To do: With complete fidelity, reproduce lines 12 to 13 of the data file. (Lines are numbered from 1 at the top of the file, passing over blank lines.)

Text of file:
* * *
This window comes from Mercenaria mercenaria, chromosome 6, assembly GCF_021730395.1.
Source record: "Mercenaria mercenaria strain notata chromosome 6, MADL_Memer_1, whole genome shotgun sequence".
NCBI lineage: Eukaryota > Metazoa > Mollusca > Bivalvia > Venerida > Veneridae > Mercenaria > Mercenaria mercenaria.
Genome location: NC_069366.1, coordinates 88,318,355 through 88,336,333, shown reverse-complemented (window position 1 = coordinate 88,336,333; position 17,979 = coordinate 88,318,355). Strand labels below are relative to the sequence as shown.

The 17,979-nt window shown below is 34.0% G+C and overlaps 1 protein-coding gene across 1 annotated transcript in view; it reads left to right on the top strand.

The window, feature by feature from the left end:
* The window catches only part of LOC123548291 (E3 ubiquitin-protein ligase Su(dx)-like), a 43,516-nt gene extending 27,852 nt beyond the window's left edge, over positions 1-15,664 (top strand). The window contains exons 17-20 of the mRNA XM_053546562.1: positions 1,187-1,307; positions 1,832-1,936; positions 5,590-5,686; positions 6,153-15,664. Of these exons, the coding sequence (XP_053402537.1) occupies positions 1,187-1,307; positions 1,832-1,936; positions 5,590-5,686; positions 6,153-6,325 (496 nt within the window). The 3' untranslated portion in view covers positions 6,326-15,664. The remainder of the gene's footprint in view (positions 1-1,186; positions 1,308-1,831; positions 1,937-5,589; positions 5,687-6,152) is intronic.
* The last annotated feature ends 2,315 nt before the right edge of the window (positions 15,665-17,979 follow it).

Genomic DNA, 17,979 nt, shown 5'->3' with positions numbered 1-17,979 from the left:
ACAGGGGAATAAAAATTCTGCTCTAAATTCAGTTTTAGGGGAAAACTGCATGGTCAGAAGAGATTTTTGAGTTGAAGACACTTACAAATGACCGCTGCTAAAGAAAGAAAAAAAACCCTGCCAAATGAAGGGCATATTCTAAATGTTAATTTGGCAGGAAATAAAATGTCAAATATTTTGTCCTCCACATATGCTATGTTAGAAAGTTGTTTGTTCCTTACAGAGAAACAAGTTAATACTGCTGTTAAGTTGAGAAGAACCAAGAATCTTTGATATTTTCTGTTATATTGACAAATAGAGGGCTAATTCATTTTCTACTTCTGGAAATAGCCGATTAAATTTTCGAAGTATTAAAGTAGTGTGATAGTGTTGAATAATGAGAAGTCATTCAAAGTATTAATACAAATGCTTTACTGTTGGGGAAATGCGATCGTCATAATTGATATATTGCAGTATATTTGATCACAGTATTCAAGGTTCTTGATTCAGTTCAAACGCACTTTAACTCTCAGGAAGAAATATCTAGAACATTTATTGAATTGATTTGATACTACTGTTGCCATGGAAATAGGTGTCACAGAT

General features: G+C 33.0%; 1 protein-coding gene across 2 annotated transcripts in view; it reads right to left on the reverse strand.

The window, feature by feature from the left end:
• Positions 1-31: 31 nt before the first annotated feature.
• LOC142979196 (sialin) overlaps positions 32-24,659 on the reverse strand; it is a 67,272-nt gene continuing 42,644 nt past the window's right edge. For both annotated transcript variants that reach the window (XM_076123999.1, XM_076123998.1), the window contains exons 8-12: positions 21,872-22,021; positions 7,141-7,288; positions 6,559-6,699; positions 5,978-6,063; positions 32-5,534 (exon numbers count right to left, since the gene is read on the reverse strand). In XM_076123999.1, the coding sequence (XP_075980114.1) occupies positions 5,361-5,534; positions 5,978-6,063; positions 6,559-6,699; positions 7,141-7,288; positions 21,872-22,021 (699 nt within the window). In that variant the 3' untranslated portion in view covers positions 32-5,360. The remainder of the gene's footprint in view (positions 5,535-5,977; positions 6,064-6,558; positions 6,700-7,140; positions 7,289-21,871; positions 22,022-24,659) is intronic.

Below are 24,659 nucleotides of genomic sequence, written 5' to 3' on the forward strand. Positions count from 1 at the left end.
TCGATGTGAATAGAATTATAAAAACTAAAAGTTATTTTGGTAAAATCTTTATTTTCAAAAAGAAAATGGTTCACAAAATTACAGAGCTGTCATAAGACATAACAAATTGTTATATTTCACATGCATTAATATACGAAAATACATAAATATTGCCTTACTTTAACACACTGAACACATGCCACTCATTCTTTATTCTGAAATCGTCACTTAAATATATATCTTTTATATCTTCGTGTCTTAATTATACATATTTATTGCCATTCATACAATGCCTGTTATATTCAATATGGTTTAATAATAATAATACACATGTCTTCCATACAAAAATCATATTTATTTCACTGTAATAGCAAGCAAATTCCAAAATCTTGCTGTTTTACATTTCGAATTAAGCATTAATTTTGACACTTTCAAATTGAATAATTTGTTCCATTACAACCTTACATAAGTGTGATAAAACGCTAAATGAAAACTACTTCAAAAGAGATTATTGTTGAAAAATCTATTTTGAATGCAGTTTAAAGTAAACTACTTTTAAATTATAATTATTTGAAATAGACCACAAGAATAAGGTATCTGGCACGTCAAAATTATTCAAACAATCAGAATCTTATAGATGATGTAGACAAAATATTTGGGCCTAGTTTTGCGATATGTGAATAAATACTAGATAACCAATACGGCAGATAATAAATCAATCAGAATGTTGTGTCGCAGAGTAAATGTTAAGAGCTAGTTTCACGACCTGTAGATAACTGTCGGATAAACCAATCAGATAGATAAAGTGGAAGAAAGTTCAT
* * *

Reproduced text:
The window, feature by feature from the left end:
• Positions 1-31: 31 nt before the first annotated feature.